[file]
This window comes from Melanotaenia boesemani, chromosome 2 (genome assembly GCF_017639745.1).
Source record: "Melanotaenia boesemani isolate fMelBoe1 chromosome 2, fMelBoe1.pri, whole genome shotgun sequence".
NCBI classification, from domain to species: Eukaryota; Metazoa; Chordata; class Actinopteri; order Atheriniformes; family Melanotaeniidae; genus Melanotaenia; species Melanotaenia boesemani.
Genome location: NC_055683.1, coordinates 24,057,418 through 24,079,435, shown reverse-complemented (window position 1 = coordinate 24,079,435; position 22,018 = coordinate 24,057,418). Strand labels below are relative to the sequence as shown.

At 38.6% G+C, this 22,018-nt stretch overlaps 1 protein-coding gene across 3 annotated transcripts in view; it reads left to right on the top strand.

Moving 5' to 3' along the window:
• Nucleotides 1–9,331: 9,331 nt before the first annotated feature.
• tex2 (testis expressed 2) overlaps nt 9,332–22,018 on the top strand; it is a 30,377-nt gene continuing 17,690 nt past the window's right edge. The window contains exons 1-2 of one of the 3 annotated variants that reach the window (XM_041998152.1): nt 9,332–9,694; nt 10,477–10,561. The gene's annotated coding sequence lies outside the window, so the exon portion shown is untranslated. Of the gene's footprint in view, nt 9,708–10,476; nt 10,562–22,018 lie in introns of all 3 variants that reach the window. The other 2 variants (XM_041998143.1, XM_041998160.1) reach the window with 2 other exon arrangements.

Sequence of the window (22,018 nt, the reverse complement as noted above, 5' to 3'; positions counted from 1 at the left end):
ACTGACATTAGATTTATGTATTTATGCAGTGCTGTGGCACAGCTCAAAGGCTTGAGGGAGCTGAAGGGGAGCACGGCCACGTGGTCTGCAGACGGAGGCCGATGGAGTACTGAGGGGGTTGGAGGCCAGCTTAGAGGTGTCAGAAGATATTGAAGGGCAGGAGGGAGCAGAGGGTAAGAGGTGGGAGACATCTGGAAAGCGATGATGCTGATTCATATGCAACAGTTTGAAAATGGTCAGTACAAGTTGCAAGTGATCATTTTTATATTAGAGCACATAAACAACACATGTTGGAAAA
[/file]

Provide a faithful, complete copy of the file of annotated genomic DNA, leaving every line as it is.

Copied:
This window comes from Melanotaenia boesemani, chromosome 2 (genome assembly GCF_017639745.1).
Source record: "Melanotaenia boesemani isolate fMelBoe1 chromosome 2, fMelBoe1.pri, whole genome shotgun sequence".
NCBI classification, from domain to species: Eukaryota; Metazoa; Chordata; class Actinopteri; order Atheriniformes; family Melanotaeniidae; genus Melanotaenia; species Melanotaenia boesemani.
Genome location: NC_055683.1, coordinates 24,057,418 through 24,079,435, shown reverse-complemented (window position 1 = coordinate 24,079,435; position 22,018 = coordinate 24,057,418). Strand labels below are relative to the sequence as shown.

At 38.6% G+C, this 22,018-nt stretch overlaps 1 protein-coding gene across 3 annotated transcripts in view; it reads left to right on the top strand.

Moving 5' to 3' along the window:
• Nucleotides 1–9,331: 9,331 nt before the first annotated feature.
• tex2 (testis expressed 2) overlaps nt 9,332–22,018 on the top strand; it is a 30,377-nt gene continuing 17,690 nt past the window's right edge. The window contains exons 1-2 of one of the 3 annotated variants that reach the window (XM_041998152.1): nt 9,332–9,694; nt 10,477–10,561. The gene's annotated coding sequence lies outside the window, so the exon portion shown is untranslated. Of the gene's footprint in view, nt 9,708–10,476; nt 10,562–22,018 lie in introns of all 3 variants that reach the window. The other 2 variants (XM_041998143.1, XM_041998160.1) reach the window with 2 other exon arrangements.

Sequence of the window (22,018 nt, the reverse complement as noted above, 5' to 3'; positions counted from 1 at the left end):
ACTGACATTAGATTTATGTATTTATGCAGTGCTGTGGCACAGCTCAAAGGCTTGAGGGAGCTGAAGGGGAGCACGGCCACGTGGTCTGCAGACGGAGGCCGATGGAGTACTGAGGGGGTTGGAGGCCAGCTTAGAGGTGTCAGAAGATATTGAAGGGCAGGAGGGAGCAGAGGGTAAGAGGTGGGAGACATCTGGAAAGCGATGATGCTGATTCATATGCAACAGTTTGAAAATGGTCAGTACAAGTTGCAAGTGATCATTTTTATATTAGAGCACATAAACAACACATGTTGGAAAA